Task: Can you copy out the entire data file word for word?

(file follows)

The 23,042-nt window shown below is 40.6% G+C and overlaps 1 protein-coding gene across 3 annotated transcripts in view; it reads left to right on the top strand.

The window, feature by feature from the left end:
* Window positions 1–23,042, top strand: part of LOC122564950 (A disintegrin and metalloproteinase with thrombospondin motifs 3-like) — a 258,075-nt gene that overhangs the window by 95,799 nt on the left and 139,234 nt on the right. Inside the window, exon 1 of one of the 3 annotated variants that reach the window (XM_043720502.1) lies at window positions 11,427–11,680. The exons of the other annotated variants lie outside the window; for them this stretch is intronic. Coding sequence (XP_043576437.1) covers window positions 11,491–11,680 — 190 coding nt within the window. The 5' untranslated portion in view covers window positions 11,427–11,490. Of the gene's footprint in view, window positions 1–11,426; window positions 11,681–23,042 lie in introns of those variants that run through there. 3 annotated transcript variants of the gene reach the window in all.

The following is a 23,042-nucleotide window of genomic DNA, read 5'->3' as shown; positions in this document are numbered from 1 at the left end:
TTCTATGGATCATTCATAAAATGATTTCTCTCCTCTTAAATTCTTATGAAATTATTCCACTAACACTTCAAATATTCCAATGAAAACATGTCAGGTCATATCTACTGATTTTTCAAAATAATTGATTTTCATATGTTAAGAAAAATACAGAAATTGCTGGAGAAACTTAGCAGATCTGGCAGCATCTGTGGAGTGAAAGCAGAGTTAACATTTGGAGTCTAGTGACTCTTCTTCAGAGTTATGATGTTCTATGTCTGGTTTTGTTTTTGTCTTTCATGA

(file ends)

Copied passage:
The 23,042-nt window shown below is 40.6% G+C and overlaps 1 protein-coding gene across 3 annotated transcripts in view; it reads left to right on the top strand.

The window, feature by feature from the left end:
* Window positions 1–23,042, top strand: part of LOC122564950 (A disintegrin and metalloproteinase with thrombospondin motifs 3-like) — a 258,075-nt gene that overhangs the window by 95,799 nt on the left and 139,234 nt on the right. Inside the window, exon 1 of one of the 3 annotated variants that reach the window (XM_043720502.1) lies at window positions 11,427–11,680. The exons of the other annotated variants lie outside the window; for them this stretch is intronic. Coding sequence (XP_043576437.1) covers window positions 11,491–11,680 — 190 coding nt within the window. The 5' untranslated portion in view covers window positions 11,427–11,490. Of the gene's footprint in view, window positions 1–11,426; window positions 11,681–23,042 lie in introns of those variants that run through there. 3 annotated transcript variants of the gene reach the window in all.

The following is a 23,042-nucleotide window of genomic DNA, read 5'->3' as shown; positions in this document are numbered from 1 at the left end:
TTCTATGGATCATTCATAAAATGATTTCTCTCCTCTTAAATTCTTATGAAATTATTCCACTAACACTTCAAATATTCCAATGAAAACATGTCAGGTCATATCTACTGATTTTTCAAAATAATTGATTTTCATATGTTAAGAAAAATACAGAAATTGCTGGAGAAACTTAGCAGATCTGGCAGCATCTGTGGAGTGAAAGCAGAGTTAACATTTGGAGTCTAGTGACTCTTCTTCAGAGTTATGATGTTCTATGTCTGGTTTTGTTTTTGTCTTTCATGA